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ARRL Propagation Bulletin ARLP012 (1999)

ARLP012 Propagation de K7VVV

QST de W1AW  
Propagation Forecast Bulletin 12  ARLP012
From Tad Cook, K7VVV
Seattle, WA  March 19, 1999
To all radio amateurs 

ARLP012 Propagation de K7VVV

Solar activity was up slightly this week.  Although average sunspot
numbers were about the same, average solar flux was up about 12
points over last week.  Expect solar activity to go lower in the
near future.  For this weekend, Friday though Sunday, flux values
are expected at 145, 135 and 130, and Planetary A index should be
10, 8 and 7.

Beyond the weekend look for solar flux to drop to around 125 next
week, and then begin to rise around the end of the month.  Watch out
for recurring geomagnetic disturbances around March 28, and a slowly
rising solar flux to reach 150 around April 10.

Jim Secan of Northwest Research Associates sent along a nice URL for
a web page he put up which shows predicted solar flux and planetary
A index over 30 days.  This is plotted against the previous 27 day
rotation.  You can see it at  Be sure to check out
other interesting pages in the Space Weather section of that

In VHF news, on March 10 from 2130-2150z, WP4O in Puerto Rico heard
faint 6 meter CW signals from ZL2KT.  Four days later on Sunday he
reported working a string of 6 and 2 meter stations in Uruguay and
Argentina.  On Saturday W1LP/MM in the Caribbean worked ZL2KT on 6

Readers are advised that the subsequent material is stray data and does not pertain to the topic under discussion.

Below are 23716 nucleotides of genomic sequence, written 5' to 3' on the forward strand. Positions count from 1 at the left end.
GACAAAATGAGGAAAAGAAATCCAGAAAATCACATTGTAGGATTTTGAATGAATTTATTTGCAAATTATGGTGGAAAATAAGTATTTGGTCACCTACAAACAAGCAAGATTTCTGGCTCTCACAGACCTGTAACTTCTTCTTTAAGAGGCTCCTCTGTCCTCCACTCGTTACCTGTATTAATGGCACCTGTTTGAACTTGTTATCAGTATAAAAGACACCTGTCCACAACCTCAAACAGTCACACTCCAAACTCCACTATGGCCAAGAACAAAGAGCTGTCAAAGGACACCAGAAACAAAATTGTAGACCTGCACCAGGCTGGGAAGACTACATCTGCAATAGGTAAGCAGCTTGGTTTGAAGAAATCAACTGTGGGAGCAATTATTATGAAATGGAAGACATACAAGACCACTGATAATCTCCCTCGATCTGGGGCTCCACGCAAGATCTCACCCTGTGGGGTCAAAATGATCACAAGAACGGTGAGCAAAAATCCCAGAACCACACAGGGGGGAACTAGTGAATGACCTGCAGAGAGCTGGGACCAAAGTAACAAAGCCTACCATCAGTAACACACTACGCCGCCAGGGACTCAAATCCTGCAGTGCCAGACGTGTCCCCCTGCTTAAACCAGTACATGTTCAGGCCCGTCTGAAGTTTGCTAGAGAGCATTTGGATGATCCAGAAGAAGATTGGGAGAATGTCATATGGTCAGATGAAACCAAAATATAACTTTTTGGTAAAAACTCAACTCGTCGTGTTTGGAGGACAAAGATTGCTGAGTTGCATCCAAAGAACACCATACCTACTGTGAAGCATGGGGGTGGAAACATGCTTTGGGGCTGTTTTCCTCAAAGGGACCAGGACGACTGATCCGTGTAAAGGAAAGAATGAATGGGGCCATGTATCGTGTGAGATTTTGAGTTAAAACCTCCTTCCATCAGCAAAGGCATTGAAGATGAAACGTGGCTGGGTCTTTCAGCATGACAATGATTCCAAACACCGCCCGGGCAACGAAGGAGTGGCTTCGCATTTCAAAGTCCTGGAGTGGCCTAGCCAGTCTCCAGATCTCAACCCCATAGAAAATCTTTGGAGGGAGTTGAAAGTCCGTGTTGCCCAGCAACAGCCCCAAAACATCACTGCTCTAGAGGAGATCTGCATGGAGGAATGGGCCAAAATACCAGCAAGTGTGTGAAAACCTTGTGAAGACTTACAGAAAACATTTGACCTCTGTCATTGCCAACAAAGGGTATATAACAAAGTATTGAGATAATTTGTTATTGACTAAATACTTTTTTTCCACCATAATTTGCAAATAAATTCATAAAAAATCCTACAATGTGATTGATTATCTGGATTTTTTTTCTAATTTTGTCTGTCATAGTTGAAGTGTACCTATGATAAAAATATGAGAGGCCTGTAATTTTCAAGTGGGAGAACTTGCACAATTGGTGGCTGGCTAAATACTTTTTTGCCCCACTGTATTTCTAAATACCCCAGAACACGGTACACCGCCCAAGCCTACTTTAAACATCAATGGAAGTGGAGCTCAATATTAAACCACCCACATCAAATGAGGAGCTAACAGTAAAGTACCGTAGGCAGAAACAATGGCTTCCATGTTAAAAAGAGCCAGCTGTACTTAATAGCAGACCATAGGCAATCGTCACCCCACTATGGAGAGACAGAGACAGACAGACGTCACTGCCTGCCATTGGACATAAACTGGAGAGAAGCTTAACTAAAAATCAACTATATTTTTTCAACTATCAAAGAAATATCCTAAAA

meters.  WB8XX in Ohio worked several Argentinean stations on 6
meters that same weekend, as did a number of other North American
stations.  On Wednesday of this week, WA5IYX in San Antonio worked
HK3YH in Columbia on 6 meter SSB.

Sunspot Numbers for March 11 through 17 were 95, 98, 107, 131, 126,
134 and 131 with a mean of 117.4.  10.7 cm flux was 137, 140.3,
144.4, 150.4, 150.1, 155.7 and 154.5, with a mean of 147.5, and
estimated planetary A indices were 13, 10, 7, 13, 16, 4 and 5, with
a mean of 9.7.

Here are some path projections for this weekend from Cleveland,

To Western Europe, 80 meters 2330-0800z, 40 meters 2130-0900z, 30
meters 1900-0800z and 1000-1200z, 20 meters 1200-0200z, 17 meters
1230-2300z, 15 meters 1300-2200z, 12 meters 1500-2030z, 10 meters

To South Africa, 80 meters 2300-0415z, 40 meters 2230-0500z, 30
meters 2100-0600z, 20 meters 1900-0500z, 17 meters 1700-0130z, 15
meters 1230-0030z, 12 meters 1330-2300z, 10 meters 1500-2200z.

To the Caribbean, 80 meters 2300-1100z, 40 meters 2000-1400z, 30
meters all hours, best 2330-1030z, weakest 1600-1800z, 20 meters all
hours, best 2300- 1100z, weakest 1700z, 17 meters 1100-0300z, 15
meters 1200-0130z, 12 meters 1300- 0000z, 10 meters 1330-2300z.

To South America, 80 meters 2330-1000z, 40 meters 2300-1030z, 30
meters 2200-1130z, 20 meters 2000-1400z, 17 meters 1130-0230z, 15
meters 1230-0100z, 12 meters 1300-2330z, 10 meters 1400-2130z.

To Hawaii, 80 meters 0400-1230z, 40 meters 0330-1330z, 30 meters
0200-1500z, 20 meters 1300-0600z, 17 meters 1600-0300z, 15 meters
1700-0200z, 12 meters 1800-0000z, 10 meters 1900-2300z.

To the South Pacific, 80 meters 0530-1200z, 40 meters 0500-1300z, 30
meters 0400- 1330z, 20 meters 0130-1530z, 17 meters 1700-2100z and
0000-0400z, 15 meters 1330- 1400z and 1700-0300z, 12 meters
1730-0130z, 10 meters 1730-2330z.

To Australia, 80 meters 0800-1200z, 40 meters 0730-1230z, 30 meters
0630-1330z, 20 meters 0500-1530z, 17 meters 1300-1630z and
0300-0430z, 15 meters 2300-0300z, 12 meters 2000-0130z, 10 meters

To Japan, 80 meters 0830-1200z, 40 meters 0800-1230z, 30 meters
0700-1400z, 20 meters 1300- 0300z, 17 meters 2030-0200z, 15 meters
2100-0100z, 12 meters 2130-2230z.

To Central Asia, 80 meters 2330-0045z, 40 meters 2300-0130z, 30
meters 2130-0230z, 20 meters 1130-0230z, 17 meters 1330-2230z, 15
meters 1400-1700z.


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